DIY Porch Swing

Imagine lazy afternoons spent swinging on a handmade porch swing. Pass the lemonade, or count the stars while swaying in the breeze. Although a porch swing project requires some prior carpentry skills, it is well worth the effort. This swing can be hung from any sturdy roof or suspended on a frame. Use your imagination with paint colors and enhance your swing with outdoor pillows or other decor. This is a terrific project for those looking for additional porch seating.

The Seat

A porch swing is a comfortable place to relax or read.

Cut two lengths of 2-by-4 inch pine, each measuring 48 inches. These pieces form the front and back of the seat.

Cut two more lengths from the 2-by-4 inch pine, each measuring 19 inches. These will be seat sides.

Place the two longer sides parallel to each other and 19 inches apart. Put the seat sides in between the long pieces to form a rectangle. Glue the meeting areas together, then screw them together with wood screws.

Cut another 19 inch long piece of the 2-by-4 inch pine, and screw it onto the center of the rectangle. This rectangle is the seat frame.

Cut four lengths of pine decking measuring 48 inches long apiece. These will be seat slats.

Screw the seat slats to the seat frame. Screw each slat onto the frame in three places: the seat support in the middle, and the two seat sides.

The Back

Cut two back supports from 2-by-4 inch pine. Each support should measure 16 inches long.

Cut three pieces of pine decking measuring 48 inches long. These will be slats for the back of the porch swing.

Place the two back supports on a flat surface. Position them so that they are parallel to each other, and 41 inches apart.

Screw the eye bolts through the front and back of the arm supports.


Cut two pieces of 1-by-4 inch pine, each measuring 26 inches. These will be the arms for the swing.

Cut four pieces of 2-by-4 inch pine, each measuring 11 1/2 inches. These boards will support the arms.

Place the seat of the chair on a flat surface. On each corner, screw on the arm supports. Line the arms up perfectly with the ends of the seat. Secure each screw with a lag bolt.

Glue and screw the two arms to the top of the arm supports. The arms will overhang a little bit on both sides.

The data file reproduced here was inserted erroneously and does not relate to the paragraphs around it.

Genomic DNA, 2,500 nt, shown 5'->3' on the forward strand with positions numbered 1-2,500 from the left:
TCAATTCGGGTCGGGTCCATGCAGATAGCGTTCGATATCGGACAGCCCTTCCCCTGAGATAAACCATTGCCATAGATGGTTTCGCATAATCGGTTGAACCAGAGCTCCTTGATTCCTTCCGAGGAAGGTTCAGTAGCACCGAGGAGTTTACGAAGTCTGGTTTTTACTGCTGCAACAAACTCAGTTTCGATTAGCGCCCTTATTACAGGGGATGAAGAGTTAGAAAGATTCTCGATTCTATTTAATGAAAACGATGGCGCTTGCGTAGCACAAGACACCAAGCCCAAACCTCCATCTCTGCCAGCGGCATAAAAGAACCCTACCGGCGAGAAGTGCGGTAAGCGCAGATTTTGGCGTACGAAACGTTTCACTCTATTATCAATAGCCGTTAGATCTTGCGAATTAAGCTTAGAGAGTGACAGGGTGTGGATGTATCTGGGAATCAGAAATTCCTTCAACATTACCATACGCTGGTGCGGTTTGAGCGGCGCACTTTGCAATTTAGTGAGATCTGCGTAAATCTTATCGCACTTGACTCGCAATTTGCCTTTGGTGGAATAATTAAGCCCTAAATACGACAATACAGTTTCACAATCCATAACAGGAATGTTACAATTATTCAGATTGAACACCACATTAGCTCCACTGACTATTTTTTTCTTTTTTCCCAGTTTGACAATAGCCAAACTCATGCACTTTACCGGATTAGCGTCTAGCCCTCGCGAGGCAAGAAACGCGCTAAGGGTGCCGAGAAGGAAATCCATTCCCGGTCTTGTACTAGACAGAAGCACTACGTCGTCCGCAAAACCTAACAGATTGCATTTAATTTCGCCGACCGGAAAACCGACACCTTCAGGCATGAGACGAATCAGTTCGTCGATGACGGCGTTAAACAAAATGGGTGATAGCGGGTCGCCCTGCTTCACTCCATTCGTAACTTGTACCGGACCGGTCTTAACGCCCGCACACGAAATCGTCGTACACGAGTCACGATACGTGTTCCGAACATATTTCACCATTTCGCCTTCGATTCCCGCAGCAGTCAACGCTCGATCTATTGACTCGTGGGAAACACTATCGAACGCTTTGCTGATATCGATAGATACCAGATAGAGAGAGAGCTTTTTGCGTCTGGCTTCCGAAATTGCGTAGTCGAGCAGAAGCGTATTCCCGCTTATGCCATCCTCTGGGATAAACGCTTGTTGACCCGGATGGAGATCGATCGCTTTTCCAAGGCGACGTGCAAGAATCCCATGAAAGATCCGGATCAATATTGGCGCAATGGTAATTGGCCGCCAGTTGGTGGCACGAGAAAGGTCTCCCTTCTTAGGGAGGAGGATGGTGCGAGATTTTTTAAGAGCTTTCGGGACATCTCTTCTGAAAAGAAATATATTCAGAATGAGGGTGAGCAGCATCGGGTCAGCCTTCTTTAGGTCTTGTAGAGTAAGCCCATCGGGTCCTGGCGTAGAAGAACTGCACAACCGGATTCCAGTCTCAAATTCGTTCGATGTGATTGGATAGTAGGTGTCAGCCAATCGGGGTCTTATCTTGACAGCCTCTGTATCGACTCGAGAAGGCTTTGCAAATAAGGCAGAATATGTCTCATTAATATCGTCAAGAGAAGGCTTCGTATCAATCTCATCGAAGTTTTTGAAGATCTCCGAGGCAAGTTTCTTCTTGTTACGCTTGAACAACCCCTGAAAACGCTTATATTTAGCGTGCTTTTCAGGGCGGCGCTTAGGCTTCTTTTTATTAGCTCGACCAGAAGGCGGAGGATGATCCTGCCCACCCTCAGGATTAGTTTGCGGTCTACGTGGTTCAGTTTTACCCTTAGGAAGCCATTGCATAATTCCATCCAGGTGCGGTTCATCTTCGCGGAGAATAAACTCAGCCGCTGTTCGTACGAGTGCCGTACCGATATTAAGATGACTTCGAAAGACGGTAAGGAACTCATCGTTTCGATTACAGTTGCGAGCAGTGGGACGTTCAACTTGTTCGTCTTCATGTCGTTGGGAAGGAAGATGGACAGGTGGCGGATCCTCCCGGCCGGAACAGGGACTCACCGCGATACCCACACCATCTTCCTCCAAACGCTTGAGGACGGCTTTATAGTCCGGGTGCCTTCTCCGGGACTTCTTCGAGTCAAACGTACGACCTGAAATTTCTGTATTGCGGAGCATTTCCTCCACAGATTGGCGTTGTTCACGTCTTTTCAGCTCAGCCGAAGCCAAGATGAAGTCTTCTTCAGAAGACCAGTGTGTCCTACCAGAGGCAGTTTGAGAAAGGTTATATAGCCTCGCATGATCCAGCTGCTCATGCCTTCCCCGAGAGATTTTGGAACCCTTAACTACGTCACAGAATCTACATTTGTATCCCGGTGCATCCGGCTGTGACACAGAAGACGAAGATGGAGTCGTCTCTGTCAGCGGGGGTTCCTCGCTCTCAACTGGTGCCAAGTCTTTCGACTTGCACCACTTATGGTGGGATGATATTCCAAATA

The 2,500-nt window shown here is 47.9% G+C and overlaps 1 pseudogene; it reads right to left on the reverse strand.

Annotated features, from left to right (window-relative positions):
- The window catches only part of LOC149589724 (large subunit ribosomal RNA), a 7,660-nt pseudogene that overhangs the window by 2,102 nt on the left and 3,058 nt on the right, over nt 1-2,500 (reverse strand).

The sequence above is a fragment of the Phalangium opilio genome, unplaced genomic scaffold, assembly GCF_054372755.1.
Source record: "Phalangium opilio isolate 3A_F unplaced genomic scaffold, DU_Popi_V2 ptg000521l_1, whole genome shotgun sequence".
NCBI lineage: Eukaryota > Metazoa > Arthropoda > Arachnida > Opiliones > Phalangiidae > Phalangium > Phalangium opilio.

Position the back of the swing between the two arms. Ask an assistant to hold it on a comfortable angle, while you attach it with two lag bolts on each side. Make sure to attach it in the same place on both sides.

Fill any cracks or holes in wood with wood filler. Sand all rough edges of the swing. Apply a high-quality outdoor stain.

Swing Installation

Choose an area on the porch to hang the swing. There should be enough clearance for swing movement.

Screw two eye bolts on each arm piece at equal distance apart. These will hold the chains.

Measure the distance between the eye bolts on each side of the swing. Locate a sturdy beam where the swing will hang and mark this distance. Drill holes in the beam and install the lag hooks.

Hang the heavy-duty chains from the swing. Ask a helper to lift the swing into place.

Things You Will Need

  • 20 linear feet of 2-by-4-inch pine
  • Power saw
  • Wood glue
  • Wood screws
  • 30 linear feet of pine decking
  • 5 linear feet of 1-by-4-inch pine
  • Lag screws
  • Wood filler
  • Sandpaper
  • Drill
  • 4 eye bolts, 3 inch in diameter
  • 4 swing lag screw hooks
  • Tape measure
  • 4 pieces of heavy-duty chain, 8 feet long


  • Cut the ends of the arms of the swing for a more rounded look.
  • Make the swing more comfortable by adding pillows or cushions.


  • Wear safety protection when operating power tools.
  • Assess the integrity of the the porch ceiling before hanging the swing.

About the Author

Susan Patterson is a health and gardening advocate. She is a Master Gardener, Certified Metabolic Typing Advisor and a Certified Health Coach with vast experience working with organic gardening and nutrition. Her passions include sustainable living, organic foods and functional fitness. Patterson has been writing and presenting on health and gardening topics for 10 years.

Photo Credits

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